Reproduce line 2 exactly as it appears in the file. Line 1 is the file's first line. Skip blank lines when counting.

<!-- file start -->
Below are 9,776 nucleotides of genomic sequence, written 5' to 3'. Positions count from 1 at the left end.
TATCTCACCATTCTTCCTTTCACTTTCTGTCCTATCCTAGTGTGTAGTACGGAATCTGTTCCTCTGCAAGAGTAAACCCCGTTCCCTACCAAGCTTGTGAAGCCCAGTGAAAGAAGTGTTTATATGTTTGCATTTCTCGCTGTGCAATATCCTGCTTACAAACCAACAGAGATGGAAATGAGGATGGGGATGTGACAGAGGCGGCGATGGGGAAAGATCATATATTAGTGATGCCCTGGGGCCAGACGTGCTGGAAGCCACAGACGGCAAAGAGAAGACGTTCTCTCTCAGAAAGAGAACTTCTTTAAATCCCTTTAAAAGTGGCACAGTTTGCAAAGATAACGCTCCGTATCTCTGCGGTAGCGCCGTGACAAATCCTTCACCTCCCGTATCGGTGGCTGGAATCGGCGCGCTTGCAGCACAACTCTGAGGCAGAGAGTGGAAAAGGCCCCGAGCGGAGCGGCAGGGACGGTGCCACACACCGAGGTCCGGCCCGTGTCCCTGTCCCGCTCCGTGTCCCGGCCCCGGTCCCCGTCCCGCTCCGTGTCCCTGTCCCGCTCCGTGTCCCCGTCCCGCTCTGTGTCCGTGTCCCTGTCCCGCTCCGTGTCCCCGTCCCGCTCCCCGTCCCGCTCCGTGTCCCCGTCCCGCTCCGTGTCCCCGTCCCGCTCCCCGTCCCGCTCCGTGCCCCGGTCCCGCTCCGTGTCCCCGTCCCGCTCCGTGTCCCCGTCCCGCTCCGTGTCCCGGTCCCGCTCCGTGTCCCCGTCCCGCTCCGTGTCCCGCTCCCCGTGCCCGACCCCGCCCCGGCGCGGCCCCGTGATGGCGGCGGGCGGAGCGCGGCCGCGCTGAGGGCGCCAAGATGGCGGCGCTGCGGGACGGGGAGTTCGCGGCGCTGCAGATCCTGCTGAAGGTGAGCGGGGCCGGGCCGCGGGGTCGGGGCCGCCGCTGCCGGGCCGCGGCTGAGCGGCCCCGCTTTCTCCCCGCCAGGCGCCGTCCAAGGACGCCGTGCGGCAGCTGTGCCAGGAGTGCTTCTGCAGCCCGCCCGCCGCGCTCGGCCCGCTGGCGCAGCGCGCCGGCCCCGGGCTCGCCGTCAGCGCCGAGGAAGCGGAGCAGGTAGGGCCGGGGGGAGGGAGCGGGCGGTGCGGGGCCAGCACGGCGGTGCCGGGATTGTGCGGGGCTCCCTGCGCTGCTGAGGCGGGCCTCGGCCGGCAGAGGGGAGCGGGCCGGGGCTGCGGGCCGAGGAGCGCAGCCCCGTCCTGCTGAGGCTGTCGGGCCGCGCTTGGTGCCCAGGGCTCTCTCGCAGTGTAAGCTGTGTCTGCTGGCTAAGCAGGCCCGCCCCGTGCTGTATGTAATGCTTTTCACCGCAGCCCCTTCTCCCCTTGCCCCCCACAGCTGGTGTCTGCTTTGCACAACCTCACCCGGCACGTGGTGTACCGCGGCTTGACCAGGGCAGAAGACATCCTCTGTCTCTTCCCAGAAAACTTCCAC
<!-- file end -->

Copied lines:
TATCTCACCATTCTTCCTTTCACTTTCTGTCCTATCCTAGTGTGTAGTACGGAATCTGTTCCTCTGCAAGAGTAAACCCCGTTCCCTACCAAGCTTGTGAAGCCCAGTGAAAGAAGTGTTTATATGTTTGCATTTCTCGCTGTGCAATATCCTGCTTACAAACCAACAGAGATGGAAATGAGGATGGGGATGTGACAGAGGCGGCGATGGGGAAAGATCATATATTAGTGATGCCCTGGGGCCAGACGTGCTGGAAGCCACAGACGGCAAAGAGAAGACGTTCTCTCTCAGAAAGAGAACTTCTTTAAATCCCTTTAAAAGTGGCACAGTTTGCAAAGATAACGCTCCGTATCTCTGCGGTAGCGCCGTGACAAATCCTTCACCTCCCGTATCGGTGGCTGGAATCGGCGCGCTTGCAGCACAACTCTGAGGCAGAGAGTGGAAAAGGCCCCGAGCGGAGCGGCAGGGACGGTGCCACACACCGAGGTCCGGCCCGTGTCCCTGTCCCGCTCCGTGTCCCGGCCCCGGTCCCCGTCCCGCTCCGTGTCCCTGTCCCGCTCCGTGTCCCCGTCCCGCTCTGTGTCCGTGTCCCTGTCCCGCTCCGTGTCCCCGTCCCGCTCCCCGTCCCGCTCCGTGTCCCCGTCCCGCTCCGTGTCCCCGTCCCGCTCCCCGTCCCGCTCCGTGCCCCGGTCCCGCTCCGTGTCCCCGTCCCGCTCCGTGTCCCCGTCCCGCTCCGTGTCCCGGTCCCGCTCCGTGTCCCCGTCCCGCTCCGTGTCCCGCTCCCCGTGCCCGACCCCGCCCCGGCGCGGCCCCGTGATGGCGGCGGGCGGAGCGCGGCCGCGCTGAGGGCGCCAAGATGGCGGCGCTGCGGGACGGGGAGTTCGCGGCGCTGCAGATCCTGCTGAAGGTGAGCGGGGCCGGGCCGCGGGGTCGGGGCCGCCGCTGCCGGGCCGCGGCTGAGCGGCCCCGCTTTCTCCCCGCCAGGCGCCGTCCAAGGACGCCGTGCGGCAGCTGTGCCAGGAGTGCTTCTGCAGCCCGCCCGCCGCGCTCGGCCCGCTGGCGCAGCGCGCCGGCCCCGGGCTCGCCGTCAGCGCCGAGGAAGCGGAGCAGGTAGGGCCGGGGGGAGGGAGCGGGCGGTGCGGGGCCAGCACGGCGGTGCCGGGATTGTGCGGGGCTCCCTGCGCTGCTGAGGCGGGCCTCGGCCGGCAGAGGGGAGCGGGCCGGGGCTGCGGGCCGAGGAGCGCAGCCCCGTCCTGCTGAGGCTGTCGGGCCGCGCTTGGTGCCCAGGGCTCTCTCGCAGTGTAAGCTGTGTCTGCTGGCTAAGCAGGCCCGCCCCGTGCTGTATGTAATGCTTTTCACCGCAGCCCCTTCTCCCCTTGCCCCCCACAGCTGGTGTCTGCTTTGCACAACCTCACCCGGCACGTGGTGTACCGCGGCTTGACCAGGGCAGAAGACATCCTCTGTCTCTTCCCAGAAAACTTCCAC